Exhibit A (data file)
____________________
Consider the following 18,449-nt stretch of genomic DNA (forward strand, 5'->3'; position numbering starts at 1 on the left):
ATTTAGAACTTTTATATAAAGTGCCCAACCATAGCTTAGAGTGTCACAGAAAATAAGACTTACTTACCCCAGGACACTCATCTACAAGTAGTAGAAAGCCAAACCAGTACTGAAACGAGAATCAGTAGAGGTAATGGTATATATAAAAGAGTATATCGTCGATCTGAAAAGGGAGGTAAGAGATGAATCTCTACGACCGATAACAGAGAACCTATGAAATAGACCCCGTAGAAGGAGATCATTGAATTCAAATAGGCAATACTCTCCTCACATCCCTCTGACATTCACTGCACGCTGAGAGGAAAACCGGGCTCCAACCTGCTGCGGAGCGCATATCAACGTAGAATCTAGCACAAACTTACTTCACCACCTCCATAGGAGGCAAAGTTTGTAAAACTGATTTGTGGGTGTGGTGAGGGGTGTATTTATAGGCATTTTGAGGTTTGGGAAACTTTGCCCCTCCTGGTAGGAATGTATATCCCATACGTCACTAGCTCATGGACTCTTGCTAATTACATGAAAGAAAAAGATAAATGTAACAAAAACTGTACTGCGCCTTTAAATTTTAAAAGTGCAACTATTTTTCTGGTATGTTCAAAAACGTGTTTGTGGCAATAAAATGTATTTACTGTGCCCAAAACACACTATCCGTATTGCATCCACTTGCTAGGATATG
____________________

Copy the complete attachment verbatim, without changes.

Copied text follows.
Consider the following 18,449-nt stretch of genomic DNA (forward strand, 5'->3'; position numbering starts at 1 on the left):
ATTTAGAACTTTTATATAAAGTGCCCAACCATAGCTTAGAGTGTCACAGAAAATAAGACTTACTTACCCCAGGACACTCATCTACAAGTAGTAGAAAGCCAAACCAGTACTGAAACGAGAATCAGTAGAGGTAATGGTATATATAAAAGAGTATATCGTCGATCTGAAAAGGGAGGTAAGAGATGAATCTCTACGACCGATAACAGAGAACCTATGAAATAGACCCCGTAGAAGGAGATCATTGAATTCAAATAGGCAATACTCTCCTCACATCCCTCTGACATTCACTGCACGCTGAGAGGAAAACCGGGCTCCAACCTGCTGCGGAGCGCATATCAACGTAGAATCTAGCACAAACTTACTTCACCACCTCCATAGGAGGCAAAGTTTGTAAAACTGATTTGTGGGTGTGGTGAGGGGTGTATTTATAGGCATTTTGAGGTTTGGGAAACTTTGCCCCTCCTGGTAGGAATGTATATCCCATACGTCACTAGCTCATGGACTCTTGCTAATTACATGAAAGAAAAAGATAAATGTAACAAAAACTGTACTGCGCCTTTAAATTTTAAAAGTGCAACTATTTTTCTGGTATGTTCAAAAACGTGTTTGTGGCAATAAAATGTATTTACTGTGCCCAAAACACACTATCCGTATTGCATCCACTTGCTAGGATATG